Though she be but Minnie, she is fierce!

One of the most well-known residents of Cañon City around the turn of the century was Minnie L. Harding, a formidable woman. Margaretta Lahm was born on June 13, 1857 in Canton, Ohio. She came to Cañon City for a visit but instead chose to stay, opening a kindergarten in a tent on the corner of 5th and Main. She married Theodore M. Harding, a hardware merchant, in 1882 in her hometown of Canton before returning to Cañon City.

Minnie was involved in a variety of clubs within the city throughout her life. She was a charter member of the Friends in Council, the Dicken’s Club, and the Woman’s Club. She also served for some time as the president of the Cañon City Improvement League, which was dedicated to civic betterment of the city. During World War I, Minnie was highly active in the community and with the war effort. She was founder-chairman of the Cañon City Committee of Fatherless Children of France, an organization that aided children left homeless by the war. She also took part in Red Cross work and food conservation and even had a certificate signed by Woodrow Wilson for her distinguished service on behalf of the Red Cross. Minnie took over as president of the Harding Hardware Company after the passing of her husband in 1913.

Minnie was dedicated to education throughout her life and served on the board of regents for the University of Colorado and a wing of Sewall Hall on the campus is named for her. The scholarship fund Minnie began in 1902 is still going today, over 100 years later. The Minnie L. Harding Educational Loan Fund was established with only $90 but two years later, the working capital was up to $204.64. The loan was created to provide interest-free loans to assist Colorado women in obtaining a college education, something Minnie believed strongly in. It was estimated by 1982 that the loans totaled more than $1 million and by 1987 the loan had helped 1,600 girls go to college.

Happy birthday Minnie!

Minnie Harding ca.1915

Minnie L. Harding, ca. 1915; Copyright Royal Gorge Regional Museum and History Center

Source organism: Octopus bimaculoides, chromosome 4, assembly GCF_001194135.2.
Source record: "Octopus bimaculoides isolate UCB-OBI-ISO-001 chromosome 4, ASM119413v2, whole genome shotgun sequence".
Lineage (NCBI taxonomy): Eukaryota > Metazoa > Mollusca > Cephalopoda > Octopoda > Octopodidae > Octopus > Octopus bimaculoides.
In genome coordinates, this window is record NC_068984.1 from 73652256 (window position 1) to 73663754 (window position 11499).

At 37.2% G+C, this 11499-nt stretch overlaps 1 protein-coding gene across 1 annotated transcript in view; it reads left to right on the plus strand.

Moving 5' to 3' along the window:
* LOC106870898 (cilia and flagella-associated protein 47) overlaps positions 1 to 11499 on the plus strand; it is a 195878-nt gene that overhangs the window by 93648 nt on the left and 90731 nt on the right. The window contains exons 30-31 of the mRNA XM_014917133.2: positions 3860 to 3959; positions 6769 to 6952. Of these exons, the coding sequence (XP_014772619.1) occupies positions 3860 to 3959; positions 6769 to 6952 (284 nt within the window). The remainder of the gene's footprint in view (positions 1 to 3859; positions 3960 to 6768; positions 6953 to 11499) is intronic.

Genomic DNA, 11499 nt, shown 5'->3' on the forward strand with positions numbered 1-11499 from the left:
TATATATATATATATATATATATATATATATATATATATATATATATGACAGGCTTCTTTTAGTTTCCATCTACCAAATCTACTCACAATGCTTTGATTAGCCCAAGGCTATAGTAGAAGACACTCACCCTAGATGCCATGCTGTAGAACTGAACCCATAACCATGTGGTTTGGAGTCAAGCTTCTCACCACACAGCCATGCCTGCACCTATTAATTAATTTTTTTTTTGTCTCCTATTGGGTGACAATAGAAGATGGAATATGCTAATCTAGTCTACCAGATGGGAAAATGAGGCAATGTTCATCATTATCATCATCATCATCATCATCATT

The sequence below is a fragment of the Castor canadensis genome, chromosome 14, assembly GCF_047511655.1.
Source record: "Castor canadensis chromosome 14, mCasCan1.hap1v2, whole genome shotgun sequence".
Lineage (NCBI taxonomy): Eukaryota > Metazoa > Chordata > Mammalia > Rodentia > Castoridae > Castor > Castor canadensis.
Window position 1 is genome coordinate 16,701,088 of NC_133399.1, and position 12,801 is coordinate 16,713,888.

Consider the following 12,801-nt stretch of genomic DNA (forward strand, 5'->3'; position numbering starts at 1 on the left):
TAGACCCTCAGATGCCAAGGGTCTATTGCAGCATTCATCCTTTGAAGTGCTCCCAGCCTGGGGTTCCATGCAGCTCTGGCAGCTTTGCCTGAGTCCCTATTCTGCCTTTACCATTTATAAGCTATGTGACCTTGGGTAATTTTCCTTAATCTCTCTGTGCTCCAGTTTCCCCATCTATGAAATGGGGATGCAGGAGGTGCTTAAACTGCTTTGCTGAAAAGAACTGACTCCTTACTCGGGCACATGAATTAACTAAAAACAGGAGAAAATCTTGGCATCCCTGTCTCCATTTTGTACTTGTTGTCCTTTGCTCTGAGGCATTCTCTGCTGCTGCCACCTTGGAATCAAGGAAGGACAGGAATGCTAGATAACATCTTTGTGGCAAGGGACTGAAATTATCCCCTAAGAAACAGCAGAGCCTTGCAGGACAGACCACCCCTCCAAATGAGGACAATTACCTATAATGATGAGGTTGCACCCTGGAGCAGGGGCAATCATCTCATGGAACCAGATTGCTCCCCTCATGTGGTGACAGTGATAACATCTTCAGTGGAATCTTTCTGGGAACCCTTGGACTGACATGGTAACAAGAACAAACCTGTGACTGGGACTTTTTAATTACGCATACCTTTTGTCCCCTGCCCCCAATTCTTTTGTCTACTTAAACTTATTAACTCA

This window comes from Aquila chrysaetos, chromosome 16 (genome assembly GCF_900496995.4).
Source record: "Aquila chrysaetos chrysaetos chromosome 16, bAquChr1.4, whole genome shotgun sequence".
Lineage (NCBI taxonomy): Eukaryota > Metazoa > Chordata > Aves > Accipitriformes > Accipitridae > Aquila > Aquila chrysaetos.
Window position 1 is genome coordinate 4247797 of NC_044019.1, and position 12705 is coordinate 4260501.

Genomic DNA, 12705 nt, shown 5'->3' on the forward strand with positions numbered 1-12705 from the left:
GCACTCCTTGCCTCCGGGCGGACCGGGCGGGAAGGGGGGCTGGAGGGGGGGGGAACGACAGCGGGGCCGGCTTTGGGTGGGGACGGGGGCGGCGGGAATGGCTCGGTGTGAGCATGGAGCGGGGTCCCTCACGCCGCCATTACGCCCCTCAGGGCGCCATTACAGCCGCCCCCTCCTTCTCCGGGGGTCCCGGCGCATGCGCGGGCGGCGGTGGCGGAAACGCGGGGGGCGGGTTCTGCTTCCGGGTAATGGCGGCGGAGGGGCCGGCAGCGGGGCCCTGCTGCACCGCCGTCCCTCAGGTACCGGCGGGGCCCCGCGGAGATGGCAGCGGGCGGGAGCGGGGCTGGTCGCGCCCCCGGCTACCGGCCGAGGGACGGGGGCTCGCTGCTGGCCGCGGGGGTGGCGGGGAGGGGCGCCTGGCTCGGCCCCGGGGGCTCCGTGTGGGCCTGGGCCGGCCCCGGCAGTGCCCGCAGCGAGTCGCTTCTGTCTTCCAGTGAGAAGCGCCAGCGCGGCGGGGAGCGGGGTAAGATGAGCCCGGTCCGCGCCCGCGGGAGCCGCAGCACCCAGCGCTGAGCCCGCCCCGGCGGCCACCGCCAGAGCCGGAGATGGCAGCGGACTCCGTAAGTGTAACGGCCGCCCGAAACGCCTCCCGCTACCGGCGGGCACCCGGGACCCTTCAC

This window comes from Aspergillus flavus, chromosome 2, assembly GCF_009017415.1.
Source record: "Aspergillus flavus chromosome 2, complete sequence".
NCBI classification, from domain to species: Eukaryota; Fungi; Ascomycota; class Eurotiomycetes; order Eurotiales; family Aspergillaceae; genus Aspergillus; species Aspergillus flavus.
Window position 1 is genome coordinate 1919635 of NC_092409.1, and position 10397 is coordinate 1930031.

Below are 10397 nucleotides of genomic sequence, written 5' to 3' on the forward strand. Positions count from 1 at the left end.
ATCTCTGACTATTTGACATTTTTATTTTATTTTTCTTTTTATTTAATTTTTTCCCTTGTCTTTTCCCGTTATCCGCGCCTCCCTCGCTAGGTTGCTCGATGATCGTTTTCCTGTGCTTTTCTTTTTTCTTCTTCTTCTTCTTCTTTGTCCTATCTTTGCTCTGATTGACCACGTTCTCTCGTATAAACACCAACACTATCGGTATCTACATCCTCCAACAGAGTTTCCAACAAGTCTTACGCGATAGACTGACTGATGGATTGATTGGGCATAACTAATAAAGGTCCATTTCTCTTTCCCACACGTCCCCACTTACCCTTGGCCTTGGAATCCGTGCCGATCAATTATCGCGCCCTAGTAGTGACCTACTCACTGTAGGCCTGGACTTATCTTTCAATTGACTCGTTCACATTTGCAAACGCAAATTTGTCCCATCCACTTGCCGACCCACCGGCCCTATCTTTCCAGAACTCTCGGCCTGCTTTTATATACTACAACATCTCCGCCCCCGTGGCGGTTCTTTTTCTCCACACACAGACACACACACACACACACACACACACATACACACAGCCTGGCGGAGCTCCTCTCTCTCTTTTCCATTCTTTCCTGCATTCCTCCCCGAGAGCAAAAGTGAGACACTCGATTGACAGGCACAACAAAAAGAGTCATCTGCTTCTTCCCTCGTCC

The information presented in this article is compiled using research conducted by the Royal Gorge Regional Museum and History Center.   


Sunset Drive-In Theater

The very first drive-in movie theater was opened in Camden, New Jersey on June 6, 1933 by Richard Hollingshead. The early 1940s is when drive-ins began to gain more attention and by the 50s they boomed in popularity. By 1958, the amount of drive-ins in the nation peaked at 4,063. According to an article by the Smithsonian, in 2008 there were an estimated 400 drive-ins still in existence; most of them privately owned small businesses.

From 1949 to 1990, Cañon City boasted a drive-in theater built by Harold and George McCormick. Their father, B.P. McCormick, at one time owned the Liberty Theater (Rex), Jones Theater (Skyline), and Sarah Theater (Opera House) in Cañon City, and the Rialto Theater in Florence. B.P. died in 1940 in a plane crash and the running of the theaters fell to his sons, Harold and George. Both Harold and George served in World War II and upon their return took over from Fox, who had run the theaters while the two were away. They acquired the land for a drive-in theater in 1948 and opened the Sunset Drive-In in 1949. (Currently Peerless Tire and Walmart).

Along with running the theaters, George was a city council member and Harold was a state representative. Unfortunately, George died in a plane crash in 1969 at age 57, the same age his father was when he died. Harold and his wife Jeanne continued to run the theaters and in a 1993 interview with Harold, he recalled how he and his wife managed the theaters while he held a seat in the Colorado House of Representatives. Jeanne would run the theaters Monday-Thursday and then Harold would drive back from Denver Friday afternoon and work until midnight Friday-Sunday and then go back up to Denver Monday in time for the 9 AM session.

The Sunset Drive-In closed in 1990 and was dismantled in 1991. Does anyone remember going to this drive-in?